Life of notoriety

John James Leadbetter, my great great grandfather, began his life of notoriety in a suitable manner.

On 11th April 1830, his mother, Elizabeth Burns, a seamstress in Tulliallan, Perthshire, was summoned before the parish Kirk session, where the minute book covering the period (1828-1832) states “Compeared [sic] [summonsed] Elizabeth Burns, who after being exhorted to tell the truth, confessed she was with child to John Ledbettor [sic]”.

A second summons on 9th May 1830 issued to both the accused parties states: “Compeared [sic] also Elizabeth Burns and John Leadbettor [sic], who being exhorted to tell the truth declared that she was with child before he knew her, admitted that he had had dealings with her but denied that he was the father of the child”.

Elizabeth Burns declared that the ‘guilt’ was committed in her father’s house on “the last Sabbath, or last but one in December” and at other times after that. John Leadbetter admitted that her statement in relation to time was correct and that if the birth corresponded with that, he would acknowledge the child as his. It appears that he did admit responsibility, as the child was henceforth known by his father’s name.

My next sighting of Elizabeth was in 1841, at the time of the census, still living unmarried in Tulliallan, working as a seamstress and apparently sharing the home with her siblings, as well as her son, 10 year old John Leadbetter.

Fast forward to the 1851 census, and young John James Leadbetter, described as an ostler, spent census night in Dunblane prison. Further enquiries revealed that John Leadbetter, prisoner number 5385, had received a 10 year sentence for house breaking. The records of the High Court of Justiciary show that on Sunday 2nd March 1851, he had broken into a house at Knowhead, Kincardine and stole £11.10/-. This was the house of grocer, George Ainslie, and was not far from his mother’s home.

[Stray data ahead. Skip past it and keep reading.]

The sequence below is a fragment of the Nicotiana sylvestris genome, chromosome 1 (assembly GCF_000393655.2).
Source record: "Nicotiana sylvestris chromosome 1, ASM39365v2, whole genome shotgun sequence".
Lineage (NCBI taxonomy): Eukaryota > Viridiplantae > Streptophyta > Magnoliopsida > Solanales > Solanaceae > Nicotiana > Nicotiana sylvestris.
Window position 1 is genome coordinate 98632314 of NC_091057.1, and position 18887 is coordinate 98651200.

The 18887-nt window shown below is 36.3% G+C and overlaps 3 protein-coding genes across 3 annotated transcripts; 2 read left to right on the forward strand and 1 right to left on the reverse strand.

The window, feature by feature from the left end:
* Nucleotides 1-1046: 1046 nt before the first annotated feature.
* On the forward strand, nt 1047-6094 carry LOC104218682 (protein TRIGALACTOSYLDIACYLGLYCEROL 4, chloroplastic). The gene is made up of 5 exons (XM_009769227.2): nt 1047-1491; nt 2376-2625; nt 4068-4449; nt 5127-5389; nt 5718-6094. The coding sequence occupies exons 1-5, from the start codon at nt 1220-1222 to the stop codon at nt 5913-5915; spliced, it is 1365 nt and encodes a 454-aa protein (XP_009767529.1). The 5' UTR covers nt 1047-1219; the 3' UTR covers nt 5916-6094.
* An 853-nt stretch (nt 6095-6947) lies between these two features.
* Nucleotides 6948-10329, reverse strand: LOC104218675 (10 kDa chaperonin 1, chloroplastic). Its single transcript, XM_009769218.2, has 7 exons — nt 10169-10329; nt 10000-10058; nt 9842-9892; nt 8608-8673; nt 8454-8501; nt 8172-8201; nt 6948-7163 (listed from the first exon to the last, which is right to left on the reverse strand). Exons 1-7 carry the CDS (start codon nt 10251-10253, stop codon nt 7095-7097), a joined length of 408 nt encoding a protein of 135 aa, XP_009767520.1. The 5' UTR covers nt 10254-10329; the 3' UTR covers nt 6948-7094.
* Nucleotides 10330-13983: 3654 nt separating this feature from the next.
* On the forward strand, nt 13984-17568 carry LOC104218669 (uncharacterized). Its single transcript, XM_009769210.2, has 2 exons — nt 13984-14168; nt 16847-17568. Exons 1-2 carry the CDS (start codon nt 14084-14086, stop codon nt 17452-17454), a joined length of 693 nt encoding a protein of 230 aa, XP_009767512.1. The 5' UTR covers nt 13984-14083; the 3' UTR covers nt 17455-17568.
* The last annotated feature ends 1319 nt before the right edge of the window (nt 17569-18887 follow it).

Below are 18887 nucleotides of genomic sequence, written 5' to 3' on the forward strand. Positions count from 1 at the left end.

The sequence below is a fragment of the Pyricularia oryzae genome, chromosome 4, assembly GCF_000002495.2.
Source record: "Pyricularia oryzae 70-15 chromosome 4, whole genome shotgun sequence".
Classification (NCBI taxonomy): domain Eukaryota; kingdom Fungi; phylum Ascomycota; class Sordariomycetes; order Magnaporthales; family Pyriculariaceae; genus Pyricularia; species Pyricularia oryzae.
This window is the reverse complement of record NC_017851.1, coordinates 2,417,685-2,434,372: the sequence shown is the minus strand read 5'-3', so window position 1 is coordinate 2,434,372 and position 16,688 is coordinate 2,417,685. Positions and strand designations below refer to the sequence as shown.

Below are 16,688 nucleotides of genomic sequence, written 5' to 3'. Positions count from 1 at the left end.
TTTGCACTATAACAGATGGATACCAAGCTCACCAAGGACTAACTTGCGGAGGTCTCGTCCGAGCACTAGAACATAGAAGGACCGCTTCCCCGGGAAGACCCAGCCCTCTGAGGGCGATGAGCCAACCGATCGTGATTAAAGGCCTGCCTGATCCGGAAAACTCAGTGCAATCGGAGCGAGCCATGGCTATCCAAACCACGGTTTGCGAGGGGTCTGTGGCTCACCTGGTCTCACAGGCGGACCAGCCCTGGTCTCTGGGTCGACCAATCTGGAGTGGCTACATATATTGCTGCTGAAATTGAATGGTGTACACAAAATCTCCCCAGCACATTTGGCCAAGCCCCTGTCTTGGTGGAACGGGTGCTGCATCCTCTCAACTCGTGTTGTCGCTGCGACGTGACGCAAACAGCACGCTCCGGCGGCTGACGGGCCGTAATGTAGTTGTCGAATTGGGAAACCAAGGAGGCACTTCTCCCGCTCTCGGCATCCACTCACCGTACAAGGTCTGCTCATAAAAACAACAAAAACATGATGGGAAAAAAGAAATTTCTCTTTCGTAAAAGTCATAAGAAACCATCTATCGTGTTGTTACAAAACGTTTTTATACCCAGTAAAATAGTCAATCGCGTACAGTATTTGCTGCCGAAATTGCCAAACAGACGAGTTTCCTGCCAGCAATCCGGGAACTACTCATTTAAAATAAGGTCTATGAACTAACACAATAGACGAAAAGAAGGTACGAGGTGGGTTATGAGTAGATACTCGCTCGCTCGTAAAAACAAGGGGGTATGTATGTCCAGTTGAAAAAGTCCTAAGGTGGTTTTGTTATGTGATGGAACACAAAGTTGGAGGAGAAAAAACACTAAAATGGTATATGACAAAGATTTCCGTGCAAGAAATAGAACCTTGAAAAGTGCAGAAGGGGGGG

John served five years of his sentence in Portsmouth prison and was then released on a ticket of leave. He was armed with a letter from the governor of the prison that stated “John Leadbetter, prisoner no. 1045, has served separate confinement for 17 months and nine days, his conduct being good, and public works for two years eleven months and twenty six days, his conduct being very good”.

Alas, he could not sustain such a level of virtue. Whilst on his ticket of leave, on his way back home to Scotland, he fell into trouble again.

Between 1.00am and 2.00am (when God-fearing Scots should have all been in bed), on Wednesday 9th July 1856, he assaulted the taxman Neil Thomson at the Dalquhamie toll house on the road from Kincardine to Alloa “using a stick and a sizeable stone to inflict severe injury with the intention to rob”.

For this offence he was sentenced to transportation to Australia.

Since the only colony still accepting convicts by this time was Western Australia, this is where he went, arriving on the convict transport ship ‘Sultana’ on 19th August 1859.

Prisoner no.5385 was described literate, Protestant, single, no children, 5’10” in height, light hair, light hazel eyes, full face, fair complexion, middling stout build and a scar under his left eye.

Perhaps he had learned to behave himself – on the 30th January 1860, he once more received a ticket of leave, which permitted him to seek employment on his own behalf in the colony. By July 1861, his sentence was deemed to have expired and by 13th December 1863 he had married Lucy Ellen Glover, the daughter of William Glover, a free settler who had been one of the pioneering families of the colony. The marriage took place at Gingin, a small town 83 km north of Perth and the couple went on to produce a family of seven children, one of whom was my great grandmother, Jane Leadbetter.

He does not seem to have appeared in the official records after gaining his freedom, so perhaps his transportation was actually beneficial. He died in 1905 aged 74 years. The family lived largely around Jarrahdale, (a timber town initially), and generations later, has become an extensive clan of solid and upright citizens.

I am not sure that my grandmother ever knew about the convict in the family. Commonplace as such things were in Australian society, it was for generations deemed to be shame-worthy. It is only in very recent times that possessing a family convict lends a certain cachet to one’s family tree and I am grateful it did not become my lot to break the news to my very upright grandmother.


© Macbev 2008